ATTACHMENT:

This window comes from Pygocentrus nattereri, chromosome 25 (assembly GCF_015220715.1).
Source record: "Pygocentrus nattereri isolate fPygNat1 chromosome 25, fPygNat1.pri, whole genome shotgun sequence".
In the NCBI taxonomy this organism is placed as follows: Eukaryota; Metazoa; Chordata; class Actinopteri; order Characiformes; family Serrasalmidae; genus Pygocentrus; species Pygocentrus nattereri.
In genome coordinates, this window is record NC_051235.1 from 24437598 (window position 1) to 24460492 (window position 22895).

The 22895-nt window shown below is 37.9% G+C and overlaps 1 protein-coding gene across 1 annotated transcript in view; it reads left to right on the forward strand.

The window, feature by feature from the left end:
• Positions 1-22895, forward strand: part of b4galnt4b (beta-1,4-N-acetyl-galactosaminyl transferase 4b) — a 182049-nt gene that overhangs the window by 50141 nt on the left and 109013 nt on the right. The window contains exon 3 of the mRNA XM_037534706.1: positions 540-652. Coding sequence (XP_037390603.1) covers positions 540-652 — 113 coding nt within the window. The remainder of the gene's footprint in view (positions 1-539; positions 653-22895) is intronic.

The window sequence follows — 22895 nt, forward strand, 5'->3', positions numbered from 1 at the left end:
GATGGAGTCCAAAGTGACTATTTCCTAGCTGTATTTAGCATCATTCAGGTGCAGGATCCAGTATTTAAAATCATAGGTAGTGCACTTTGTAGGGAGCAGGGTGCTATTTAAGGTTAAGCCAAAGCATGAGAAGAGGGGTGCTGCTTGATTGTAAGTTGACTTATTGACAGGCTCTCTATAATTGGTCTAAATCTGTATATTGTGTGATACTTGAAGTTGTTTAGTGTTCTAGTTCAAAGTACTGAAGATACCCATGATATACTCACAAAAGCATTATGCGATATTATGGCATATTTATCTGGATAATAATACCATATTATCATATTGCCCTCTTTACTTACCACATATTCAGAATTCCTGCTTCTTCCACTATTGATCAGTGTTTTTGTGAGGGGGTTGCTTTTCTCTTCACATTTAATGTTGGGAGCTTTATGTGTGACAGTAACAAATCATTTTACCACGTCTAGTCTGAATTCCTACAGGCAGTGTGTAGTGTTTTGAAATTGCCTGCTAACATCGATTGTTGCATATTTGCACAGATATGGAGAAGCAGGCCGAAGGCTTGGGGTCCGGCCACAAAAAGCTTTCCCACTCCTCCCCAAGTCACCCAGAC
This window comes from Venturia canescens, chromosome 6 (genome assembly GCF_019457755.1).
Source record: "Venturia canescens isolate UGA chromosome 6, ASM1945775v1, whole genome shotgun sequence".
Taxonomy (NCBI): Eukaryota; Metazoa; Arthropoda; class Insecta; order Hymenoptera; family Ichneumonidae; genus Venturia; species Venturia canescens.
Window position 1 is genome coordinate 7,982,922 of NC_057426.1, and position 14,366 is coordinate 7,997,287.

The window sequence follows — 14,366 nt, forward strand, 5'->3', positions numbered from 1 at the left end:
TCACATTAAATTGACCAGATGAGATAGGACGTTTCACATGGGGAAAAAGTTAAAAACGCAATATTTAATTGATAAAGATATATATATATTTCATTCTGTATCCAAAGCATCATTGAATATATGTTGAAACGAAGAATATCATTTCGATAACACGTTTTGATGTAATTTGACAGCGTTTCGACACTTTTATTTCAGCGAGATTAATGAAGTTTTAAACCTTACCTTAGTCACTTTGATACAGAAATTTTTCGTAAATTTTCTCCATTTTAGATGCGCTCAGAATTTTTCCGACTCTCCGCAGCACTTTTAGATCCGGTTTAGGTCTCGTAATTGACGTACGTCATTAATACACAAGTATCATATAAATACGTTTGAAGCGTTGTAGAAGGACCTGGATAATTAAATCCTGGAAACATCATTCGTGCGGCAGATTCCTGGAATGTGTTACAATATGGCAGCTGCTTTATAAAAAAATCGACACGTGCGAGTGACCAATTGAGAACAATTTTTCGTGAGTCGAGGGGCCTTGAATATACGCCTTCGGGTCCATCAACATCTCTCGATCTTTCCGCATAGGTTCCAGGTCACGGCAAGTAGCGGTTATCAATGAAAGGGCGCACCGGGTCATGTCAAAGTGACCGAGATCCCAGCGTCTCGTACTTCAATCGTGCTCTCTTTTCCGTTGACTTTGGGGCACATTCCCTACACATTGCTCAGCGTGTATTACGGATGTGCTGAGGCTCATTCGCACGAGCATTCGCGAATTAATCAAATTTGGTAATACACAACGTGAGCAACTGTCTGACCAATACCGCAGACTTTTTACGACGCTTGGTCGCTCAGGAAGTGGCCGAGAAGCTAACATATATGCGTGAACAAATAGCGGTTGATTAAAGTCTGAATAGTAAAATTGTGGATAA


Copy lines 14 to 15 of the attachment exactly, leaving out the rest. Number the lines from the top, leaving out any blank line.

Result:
The window sequence follows — 14,366 nt, forward strand, 5'->3', positions numbered from 1 at the left end:
TCACATTAAATTGACCAGATGAGATAGGACGTTTCACATGGGGAAAAAGTTAAAAACGCAATATTTAATTGATAAAGATATATATATATTTCATTCTGTATCCAAAGCATCATTGAATATATGTTGAAACGAAGAATATCATTTCGATAACACGTTTTGATGTAATTTGACAGCGTTTCGACACTTTTATTTCAGCGAGATTAATGAAGTTTTAAACCTTACCTTAGTCACTTTGATACAGAAATTTTTCGTAAATTTTCTCCATTTTAGATGCGCTCAGAATTTTTCCGACTCTCCGCAGCACTTTTAGATCCGGTTTAGGTCTCGTAATTGACGTACGTCATTAATACACAAGTATCATATAAATACGTTTGAAGCGTTGTAGAAGGACCTGGATAATTAAATCCTGGAAACATCATTCGTGCGGCAGATTCCTGGAATGTGTTACAATATGGCAGCTGCTTTATAAAAAAATCGACACGTGCGAGTGACCAATTGAGAACAATTTTTCGTGAGTCGAGGGGCCTTGAATATACGCCTTCGGGTCCATCAACATCTCTCGATCTTTCCGCATAGGTTCCAGGTCACGGCAAGTAGCGGTTATCAATGAAAGGGCGCACCGGGTCATGTCAAAGTGACCGAGATCCCAGCGTCTCGTACTTCAATCGTGCTCTCTTTTCCGTTGACTTTGGGGCACATTCCCTACACATTGCTCAGCGTGTATTACGGATGTGCTGAGGCTCATTCGCACGAGCATTCGCGAATTAATCAAATTTGGTAATACACAACGTGAGCAACTGTCTGACCAATACCGCAGACTTTTTACGACGCTTGGTCGCTCAGGAAGTGGCCGAGAAGCTAACATATATGCGTGAACAAATAGCGGTTGATTAAAGTCTGAATAGTAAAATTGTGGATAA